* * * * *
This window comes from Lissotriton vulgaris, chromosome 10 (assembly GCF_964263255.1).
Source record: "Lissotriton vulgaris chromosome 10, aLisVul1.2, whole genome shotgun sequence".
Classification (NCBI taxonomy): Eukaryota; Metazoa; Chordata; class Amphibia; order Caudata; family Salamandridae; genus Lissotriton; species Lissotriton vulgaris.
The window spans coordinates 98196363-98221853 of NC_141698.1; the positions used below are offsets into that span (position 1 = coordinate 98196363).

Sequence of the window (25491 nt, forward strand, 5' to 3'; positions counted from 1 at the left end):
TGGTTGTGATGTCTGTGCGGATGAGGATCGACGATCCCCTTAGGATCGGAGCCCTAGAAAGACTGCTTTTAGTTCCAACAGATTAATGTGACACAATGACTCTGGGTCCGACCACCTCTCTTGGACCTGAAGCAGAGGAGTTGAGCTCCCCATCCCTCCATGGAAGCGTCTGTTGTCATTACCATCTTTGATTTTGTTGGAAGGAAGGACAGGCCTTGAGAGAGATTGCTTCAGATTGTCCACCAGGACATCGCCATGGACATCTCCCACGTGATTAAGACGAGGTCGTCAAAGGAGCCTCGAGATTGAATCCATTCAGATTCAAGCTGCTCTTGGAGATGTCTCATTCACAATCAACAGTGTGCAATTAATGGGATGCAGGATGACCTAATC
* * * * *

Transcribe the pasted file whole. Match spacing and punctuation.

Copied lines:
This window comes from Lissotriton vulgaris, chromosome 10 (assembly GCF_964263255.1).
Source record: "Lissotriton vulgaris chromosome 10, aLisVul1.2, whole genome shotgun sequence".
Classification (NCBI taxonomy): Eukaryota; Metazoa; Chordata; class Amphibia; order Caudata; family Salamandridae; genus Lissotriton; species Lissotriton vulgaris.
The window spans coordinates 98196363-98221853 of NC_141698.1; the positions used below are offsets into that span (position 1 = coordinate 98196363).

Sequence of the window (25491 nt, forward strand, 5' to 3'; positions counted from 1 at the left end):
TGGTTGTGATGTCTGTGCGGATGAGGATCGACGATCCCCTTAGGATCGGAGCCCTAGAAAGACTGCTTTTAGTTCCAACAGATTAATGTGACACAATGACTCTGGGTCCGACCACCTCTCTTGGACCTGAAGCAGAGGAGTTGAGCTCCCCATCCCTCCATGGAAGCGTCTGTTGTCATTACCATCTTTGATTTTGTTGGAAGGAAGGACAGGCCTTGAGAGAGATTGCTTCAGATTGTCCACCAGGACATCGCCATGGACATCTCCCACGTGATTAAGACGAGGTCGTCAAAGGAGCCTCGAGATTGAATCCATTCAGATTCAAGCTGCTCTTGGAGATGTCTCATTCACAATCAACAGTGTGCAATTAATGGGATGCAGGATGACCTAATC